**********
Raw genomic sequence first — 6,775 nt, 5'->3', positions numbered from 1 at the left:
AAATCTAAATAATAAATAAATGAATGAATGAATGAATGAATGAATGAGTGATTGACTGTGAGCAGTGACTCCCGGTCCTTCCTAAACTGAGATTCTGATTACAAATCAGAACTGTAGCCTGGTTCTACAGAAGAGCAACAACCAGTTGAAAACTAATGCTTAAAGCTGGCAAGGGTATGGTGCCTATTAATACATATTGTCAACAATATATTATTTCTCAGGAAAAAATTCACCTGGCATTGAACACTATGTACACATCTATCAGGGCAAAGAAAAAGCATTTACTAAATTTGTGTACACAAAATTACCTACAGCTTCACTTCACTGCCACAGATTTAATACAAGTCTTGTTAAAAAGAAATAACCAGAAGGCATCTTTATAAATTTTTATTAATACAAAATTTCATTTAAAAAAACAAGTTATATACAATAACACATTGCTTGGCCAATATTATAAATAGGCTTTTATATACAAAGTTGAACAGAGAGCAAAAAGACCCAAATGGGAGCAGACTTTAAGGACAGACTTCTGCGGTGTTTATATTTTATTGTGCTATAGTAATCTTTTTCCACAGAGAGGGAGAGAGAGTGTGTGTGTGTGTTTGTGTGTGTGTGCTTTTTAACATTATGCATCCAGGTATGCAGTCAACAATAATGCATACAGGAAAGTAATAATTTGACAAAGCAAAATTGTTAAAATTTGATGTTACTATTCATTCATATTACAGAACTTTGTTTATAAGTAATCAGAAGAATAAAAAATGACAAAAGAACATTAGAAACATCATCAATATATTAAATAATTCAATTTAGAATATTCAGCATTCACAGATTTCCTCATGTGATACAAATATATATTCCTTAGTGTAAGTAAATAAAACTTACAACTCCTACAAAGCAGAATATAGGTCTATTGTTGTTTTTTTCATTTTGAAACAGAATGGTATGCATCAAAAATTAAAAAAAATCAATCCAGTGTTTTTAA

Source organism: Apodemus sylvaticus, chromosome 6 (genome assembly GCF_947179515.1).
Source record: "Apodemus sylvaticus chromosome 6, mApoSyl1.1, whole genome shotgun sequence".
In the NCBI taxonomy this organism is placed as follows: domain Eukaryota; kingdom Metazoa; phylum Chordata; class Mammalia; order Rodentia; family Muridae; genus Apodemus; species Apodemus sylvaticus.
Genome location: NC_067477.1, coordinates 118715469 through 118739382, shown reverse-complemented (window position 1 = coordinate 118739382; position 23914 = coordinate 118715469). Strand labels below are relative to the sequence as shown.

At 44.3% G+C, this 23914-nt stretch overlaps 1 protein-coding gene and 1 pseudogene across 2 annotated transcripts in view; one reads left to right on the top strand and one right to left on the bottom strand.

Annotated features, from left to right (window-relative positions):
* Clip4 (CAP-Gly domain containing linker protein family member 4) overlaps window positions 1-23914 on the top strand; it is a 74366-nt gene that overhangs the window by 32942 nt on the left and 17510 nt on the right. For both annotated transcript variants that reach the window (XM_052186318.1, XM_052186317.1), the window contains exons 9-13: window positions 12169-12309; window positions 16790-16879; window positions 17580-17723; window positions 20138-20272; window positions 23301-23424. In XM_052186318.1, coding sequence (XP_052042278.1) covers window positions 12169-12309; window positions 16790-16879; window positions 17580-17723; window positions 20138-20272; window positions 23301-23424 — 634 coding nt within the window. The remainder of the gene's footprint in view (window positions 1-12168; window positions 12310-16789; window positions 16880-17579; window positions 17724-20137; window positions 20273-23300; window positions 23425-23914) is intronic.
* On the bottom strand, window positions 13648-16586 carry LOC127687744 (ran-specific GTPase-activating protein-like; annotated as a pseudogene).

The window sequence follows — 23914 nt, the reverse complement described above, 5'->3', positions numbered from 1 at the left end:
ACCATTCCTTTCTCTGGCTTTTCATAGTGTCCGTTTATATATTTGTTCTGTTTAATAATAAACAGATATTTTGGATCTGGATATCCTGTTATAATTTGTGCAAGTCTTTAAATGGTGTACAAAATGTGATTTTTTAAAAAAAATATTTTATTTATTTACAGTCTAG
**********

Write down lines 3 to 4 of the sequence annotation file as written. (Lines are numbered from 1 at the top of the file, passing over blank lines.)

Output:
Source organism: Apodemus sylvaticus, chromosome 6 (genome assembly GCF_947179515.1).
Source record: "Apodemus sylvaticus chromosome 6, mApoSyl1.1, whole genome shotgun sequence".